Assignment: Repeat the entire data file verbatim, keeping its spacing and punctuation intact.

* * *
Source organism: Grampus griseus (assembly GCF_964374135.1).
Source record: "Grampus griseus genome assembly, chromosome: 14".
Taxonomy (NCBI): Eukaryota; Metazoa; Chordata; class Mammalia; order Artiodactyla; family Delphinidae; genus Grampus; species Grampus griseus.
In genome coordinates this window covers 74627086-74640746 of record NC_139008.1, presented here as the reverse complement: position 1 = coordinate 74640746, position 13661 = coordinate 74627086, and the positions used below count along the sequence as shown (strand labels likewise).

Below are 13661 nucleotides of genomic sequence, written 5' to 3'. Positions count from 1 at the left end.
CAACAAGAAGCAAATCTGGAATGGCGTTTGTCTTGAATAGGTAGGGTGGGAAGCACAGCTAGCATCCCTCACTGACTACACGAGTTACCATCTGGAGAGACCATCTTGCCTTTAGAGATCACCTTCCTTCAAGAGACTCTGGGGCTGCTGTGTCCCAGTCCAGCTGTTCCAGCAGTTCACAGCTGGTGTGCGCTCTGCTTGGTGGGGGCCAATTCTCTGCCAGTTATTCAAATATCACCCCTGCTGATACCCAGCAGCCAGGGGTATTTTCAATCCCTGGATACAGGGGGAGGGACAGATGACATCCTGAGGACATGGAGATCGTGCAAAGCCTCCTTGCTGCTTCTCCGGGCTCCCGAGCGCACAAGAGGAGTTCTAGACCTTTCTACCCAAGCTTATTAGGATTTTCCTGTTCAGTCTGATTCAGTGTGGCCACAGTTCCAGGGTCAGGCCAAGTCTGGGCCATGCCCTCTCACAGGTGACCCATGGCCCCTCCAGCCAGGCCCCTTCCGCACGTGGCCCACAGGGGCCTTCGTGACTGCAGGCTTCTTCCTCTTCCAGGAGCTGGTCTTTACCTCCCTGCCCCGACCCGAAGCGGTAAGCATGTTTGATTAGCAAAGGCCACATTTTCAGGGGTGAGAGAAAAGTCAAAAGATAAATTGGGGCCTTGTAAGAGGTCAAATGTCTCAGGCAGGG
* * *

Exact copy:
Source organism: Grampus griseus (assembly GCF_964374135.1).
Source record: "Grampus griseus genome assembly, chromosome: 14".
Taxonomy (NCBI): Eukaryota; Metazoa; Chordata; class Mammalia; order Artiodactyla; family Delphinidae; genus Grampus; species Grampus griseus.
In genome coordinates this window covers 74627086-74640746 of record NC_139008.1, presented here as the reverse complement: position 1 = coordinate 74640746, position 13661 = coordinate 74627086, and the positions used below count along the sequence as shown (strand labels likewise).

Below are 13661 nucleotides of genomic sequence, written 5' to 3'. Positions count from 1 at the left end.
CAACAAGAAGCAAATCTGGAATGGCGTTTGTCTTGAATAGGTAGGGTGGGAAGCACAGCTAGCATCCCTCACTGACTACACGAGTTACCATCTGGAGAGACCATCTTGCCTTTAGAGATCACCTTCCTTCAAGAGACTCTGGGGCTGCTGTGTCCCAGTCCAGCTGTTCCAGCAGTTCACAGCTGGTGTGCGCTCTGCTTGGTGGGGGCCAATTCTCTGCCAGTTATTCAAATATCACCCCTGCTGATACCCAGCAGCCAGGGGTATTTTCAATCCCTGGATACAGGGGGAGGGACAGATGACATCCTGAGGACATGGAGATCGTGCAAAGCCTCCTTGCTGCTTCTCCGGGCTCCCGAGCGCACAAGAGGAGTTCTAGACCTTTCTACCCAAGCTTATTAGGATTTTCCTGTTCAGTCTGATTCAGTGTGGCCACAGTTCCAGGGTCAGGCCAAGTCTGGGCCATGCCCTCTCACAGGTGACCCATGGCCCCTCCAGCCAGGCCCCTTCCGCACGTGGCCCACAGGGGCCTTCGTGACTGCAGGCTTCTTCCTCTTCCAGGAGCTGGTCTTTACCTCCCTGCCCCGACCCGAAGCGGTAAGCATGTTTGATTAGCAAAGGCCACATTTTCAGGGGTGAGAGAAAAGTCAAAAGATAAATTGGGGCCTTGTAAGAGGTCAAATGTCTCAGGCAGGG